No More Overnight Parking at Wal-Mart?!

 

I found this image from a google search. The sign reads: NO. R.V. MOTOR HOME OR CAMPER PARKING 2 A.M. – 7 A.M. UNAUTHORIZED VEHICLES WILL BE TAGGED AND/OR TOWED AWAY AT OWNER’S EXPENSE. The sign I saw and discuss in this article did not mention hours (not that I can recall).

I admit that I’m not keen on Wal-Mart’s ethics as much as the next person (even though I also admit I’ve been there much more as of late because I’m poor(er) than usual these days and that really is one of the only options I have). But I’ll also tell you that I’ve used their parking lot once before as a place to crash out when I was inspired to do so by  –being poor — and by my colleague whose research is on people who are unhoused and take up residency in their vehicles, as well as my curiosity to see what it was like to actually sleep in a car willingly — which I did for the first time a couple years back when in town for a friend’s wedding. It was actually OK. I actually enjoyed it. It opened up an entirely new world for me one that had me intrigued and sad. I was intrigued because before my experience, I had no idea people did this. I was also sad seeing people with small children entering the parking lot late in the evening for their overnight rest.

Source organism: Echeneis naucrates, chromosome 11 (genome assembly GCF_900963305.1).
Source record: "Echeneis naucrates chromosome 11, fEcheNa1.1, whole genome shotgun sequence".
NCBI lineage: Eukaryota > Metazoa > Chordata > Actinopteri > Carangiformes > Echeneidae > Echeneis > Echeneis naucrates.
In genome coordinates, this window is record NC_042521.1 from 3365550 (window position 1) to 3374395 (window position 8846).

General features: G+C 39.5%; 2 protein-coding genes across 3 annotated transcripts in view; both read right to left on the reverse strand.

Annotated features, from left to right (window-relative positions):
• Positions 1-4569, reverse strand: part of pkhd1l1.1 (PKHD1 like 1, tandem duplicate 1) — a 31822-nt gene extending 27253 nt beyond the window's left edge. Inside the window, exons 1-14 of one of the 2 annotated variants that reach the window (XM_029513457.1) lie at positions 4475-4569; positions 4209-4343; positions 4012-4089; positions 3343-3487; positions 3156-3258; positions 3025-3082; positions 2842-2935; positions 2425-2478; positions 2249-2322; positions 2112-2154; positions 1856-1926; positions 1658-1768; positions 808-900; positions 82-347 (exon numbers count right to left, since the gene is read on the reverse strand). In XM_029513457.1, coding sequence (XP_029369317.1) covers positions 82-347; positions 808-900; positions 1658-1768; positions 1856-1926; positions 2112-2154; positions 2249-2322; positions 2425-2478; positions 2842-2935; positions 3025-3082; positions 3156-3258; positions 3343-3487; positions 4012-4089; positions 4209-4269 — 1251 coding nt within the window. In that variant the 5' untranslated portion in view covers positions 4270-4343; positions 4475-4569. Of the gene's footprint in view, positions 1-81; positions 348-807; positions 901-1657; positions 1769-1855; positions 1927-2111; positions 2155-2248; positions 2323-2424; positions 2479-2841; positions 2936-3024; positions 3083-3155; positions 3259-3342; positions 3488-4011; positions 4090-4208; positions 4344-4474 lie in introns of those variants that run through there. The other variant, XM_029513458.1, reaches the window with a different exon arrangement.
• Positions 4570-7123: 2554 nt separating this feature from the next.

This time I came to town to visit and there was nowhere for me to stay at the visitee’s home — which wasn’t a problem. I had literally just spent more money than I should have on Airbnbs and motels while traveling the weeks prior so there was no way I had the money and if I did — wouldn’t be willing to fork it over to another establishment. I thought that I’d again just park myself and my rental car in the nearest 24-hour Wally World and peace out until the morning. It was the same store I’d stayed at before and I was more than OK with it. That was my plan. But that didn’t happen. I was somewhat surprised by this. Somewhat because when I told my oldest sister (who tried to discourage me) before I flew into town, of my plans to take up hotel parking lot for a couple of weeks, she told me that she heard/read since there are many people who have been doing this, the chain has gotten strict(er). But when the day came and when I pulled up in the parking lot I looked for signs banning this activity. I saw one that read NO OVERNIGHT RV or CAMPER VANS — VIOLATORS WILL BE TOWED — something like that. I read it twice, and didn’t think it was directed at me because I was in neither of those vessels. I was in a compact 4-door Toyota Corolla.